Nine win Edgartown/American dream in housing lottery
When the moment came to announce the winners of nine affordable homes in Edgartown's Jenney Lane project, Karen Altieri couldn't look.
She was also concerned that with all the tension and commotion surrounding the lottery that she wouldn't be able to hear if her name was announced. So she worked out a signal with her young son, Kyle.
She sat with her head down, one hand with a death grip on various good luck charms and religious icons, and the other clutching Kyle's hand so tightly that her knuckles were white. Kyle was supposed to squeeze her hand once if they got the home, twice if they didn't. But when her name came out of the box, Kyle was so excited he just started squeezing his mom's hand over and over again as quickly as he could. Among shouts, hugs, and applause, tears flowed - and the tears weren't restricted to Karen and Kyle Altieri.
"The American dream has come true," said Ms. Altieri, of Edgartown. "I've just been praying. It was so hard. The stress of it was unbelievable."
Similar scenes played out nine times as families were awarded the right to buy new energy-efficient homes, at prices they could afford, in a prime location just outside Edgartown's business district.
Photos by Steve Myrick
For Paul Moreau, it was a matter of persistence and positive thinking. He waited through three previous affordable housing lotteries without hearing his name called. This time, his name came out of the box.
"My thought was, my number has got to come up this time," said Mr. Moreau, a paralegal who has lived on the Island for the past 15 years.
Scott Patterson of West Tisbury had a permanent grin on his face, after he was awarded a home on the day he turned 40 years old.
"I was shocked," said Joshua Tucker of Oak Bluffs, who won the right to buy a two-bedroom home. Mr. Tucker's family has a long lineage on the Island, but until now, has never been able to afford a home.
"It goes back seven generations on my mom's side," said Mr. Tucker. "My father is a Wampanoag, so a thousand years or so on that side."
Also winning the housing lottery Monday were Donna Souza of Edgartown, Anita Keegan of Aquinnah, Fiona Finneran of Edgartown, Ezra and Lisa Sherman of Edgartown, and Peter and Jennifer Smyth of Oak Bluffs.
The drawing, held at the Edgartown town hall, took on an unusual air. At times it seemed a combination of a neighborhood meeting, the NFL draft, bingo night, and a housewarming party.
The largest affordable housing lottery ever held on the Island was the culmination of a long qualifying process for the applicants. About 150 people took applications. More than 70 of those families attended a home-buying seminar with information about the costs and legal process. Of those, 26 families were pre-qualified, as required, for a mortgage. The cost of the houses ranged from $160,000 to $330,000. Applicants qualified based on their income, as a percentage of the area median income (AMI) for Dukes County. For 2008, the AMI is set at $78,600 for a family of four. "They try to set the price to give people of different income levels a chance at home ownership," said Terry Keech, administrator for the Dukes County Regional Housing Authority (DCRHA).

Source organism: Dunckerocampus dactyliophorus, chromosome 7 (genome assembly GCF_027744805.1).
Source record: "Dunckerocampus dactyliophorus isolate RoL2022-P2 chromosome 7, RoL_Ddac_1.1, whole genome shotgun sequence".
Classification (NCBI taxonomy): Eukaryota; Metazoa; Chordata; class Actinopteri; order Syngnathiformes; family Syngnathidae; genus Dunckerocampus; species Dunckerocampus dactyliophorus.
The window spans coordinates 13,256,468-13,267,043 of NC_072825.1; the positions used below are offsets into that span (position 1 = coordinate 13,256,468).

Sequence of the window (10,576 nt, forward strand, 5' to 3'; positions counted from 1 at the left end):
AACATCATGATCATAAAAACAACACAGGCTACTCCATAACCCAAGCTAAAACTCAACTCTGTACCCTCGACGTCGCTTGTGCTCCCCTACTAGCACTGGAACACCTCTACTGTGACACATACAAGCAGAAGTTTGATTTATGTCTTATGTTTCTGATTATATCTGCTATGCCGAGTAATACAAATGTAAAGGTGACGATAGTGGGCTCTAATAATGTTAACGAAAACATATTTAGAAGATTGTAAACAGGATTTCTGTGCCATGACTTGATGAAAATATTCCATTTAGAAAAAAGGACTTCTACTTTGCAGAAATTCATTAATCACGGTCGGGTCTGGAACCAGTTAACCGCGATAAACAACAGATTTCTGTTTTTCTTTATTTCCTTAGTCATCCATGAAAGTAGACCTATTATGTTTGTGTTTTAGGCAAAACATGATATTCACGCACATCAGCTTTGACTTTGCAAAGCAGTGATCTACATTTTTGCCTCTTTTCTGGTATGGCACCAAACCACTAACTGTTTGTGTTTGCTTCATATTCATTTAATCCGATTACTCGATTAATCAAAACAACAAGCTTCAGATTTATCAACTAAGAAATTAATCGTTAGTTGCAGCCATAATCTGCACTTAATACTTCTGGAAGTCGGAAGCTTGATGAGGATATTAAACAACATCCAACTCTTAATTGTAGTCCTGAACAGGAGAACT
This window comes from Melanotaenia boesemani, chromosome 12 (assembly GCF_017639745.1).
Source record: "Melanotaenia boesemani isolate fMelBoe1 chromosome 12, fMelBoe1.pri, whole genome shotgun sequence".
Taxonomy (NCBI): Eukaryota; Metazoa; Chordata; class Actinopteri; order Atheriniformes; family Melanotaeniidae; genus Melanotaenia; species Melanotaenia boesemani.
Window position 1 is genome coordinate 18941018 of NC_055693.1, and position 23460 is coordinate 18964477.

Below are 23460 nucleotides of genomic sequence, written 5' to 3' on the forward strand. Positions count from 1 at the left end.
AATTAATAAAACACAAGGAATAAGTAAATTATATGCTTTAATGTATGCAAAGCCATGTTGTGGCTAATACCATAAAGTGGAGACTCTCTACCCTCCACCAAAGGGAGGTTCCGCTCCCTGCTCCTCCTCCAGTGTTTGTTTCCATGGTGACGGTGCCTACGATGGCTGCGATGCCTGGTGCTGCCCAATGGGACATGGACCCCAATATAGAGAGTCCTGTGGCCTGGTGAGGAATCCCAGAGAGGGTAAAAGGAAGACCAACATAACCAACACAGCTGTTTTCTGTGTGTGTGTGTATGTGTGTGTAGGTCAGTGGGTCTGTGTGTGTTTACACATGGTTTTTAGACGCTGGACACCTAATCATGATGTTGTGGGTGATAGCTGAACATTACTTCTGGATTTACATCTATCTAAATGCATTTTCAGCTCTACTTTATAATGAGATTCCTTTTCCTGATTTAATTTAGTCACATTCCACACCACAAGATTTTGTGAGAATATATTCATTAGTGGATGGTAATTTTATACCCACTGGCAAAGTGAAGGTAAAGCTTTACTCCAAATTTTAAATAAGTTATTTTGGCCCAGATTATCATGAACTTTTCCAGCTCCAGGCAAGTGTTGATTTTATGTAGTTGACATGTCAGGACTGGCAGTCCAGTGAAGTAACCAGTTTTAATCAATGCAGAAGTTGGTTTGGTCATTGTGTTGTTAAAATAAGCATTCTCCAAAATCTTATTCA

Those awarded the right to buy a home this week have incomes ranging from 80 percent to 140 percent of the AMI.
"The 26 people sitting here are ready for this step," said David Vigneault, executive director of DCRHA. "More importantly, their banks think so."
Of the nine homes, three were set aside with preference for people with connections to Edgartown. Those who already live or work in the town, or have children in the school system, were awarded extra tickets for the drawing, giving them a better chance to win. The other six houses offered an equal chance for all who qualified. Three of the houses were awarded without a lottery. In each case, there was only one family that qualified.
Following the drawing, all were invited to a reception at the Jenney Lane project, but it proved nearly impossible to gather the crowd there at first, because everyone wanted to see their new homes.
Joshua Tucker couldn't wait to carry Priscilla, his bride of three years, over the threshold of 5 Jenney Lane. "I think the reality is just setting in," said Mr. Tucker.
For those who shepherded the project through the various permit hurdles and defended a lawsuit by neighbors who contended that the project would lower their property values and create traffic and parking problems, the sense of accomplishment was tempered by a feeling of relief. Housing officials offered high praise for the officials, developers, contractors, and affordable housing agencies that contributed. Also singled out were Mr. and Mrs. Ralph Jenney, who sold some of their property considerably below the market rate. They will live next door to the new homes.
Edgartown affordable housing committee chairman Alan Gowell described the couple's generosity, saying "They said 'build it in my back yard. Build it here. These people will be my neighbors.'"
Pat Manning, executive director of the Island Affordable Housing Fund, offered consolation to those who were not rewarded by the luck of the draw. "For those people who don't get homes, today, don't lose hope," he said. "There are other opportunities. Edgartown is committed to affordable housing."
Mr. Manning noted that there are approximately 20 units of affordable housing in Edgartown, in various stages of permitting or construction.
"It's kind of bittersweet," said John Abrams, president of South Mountain Company, the employee-owned West Tisbury development firm that built the homes. "More people walk away disappointed than get homes, but that's what keeps you going. We'll build more."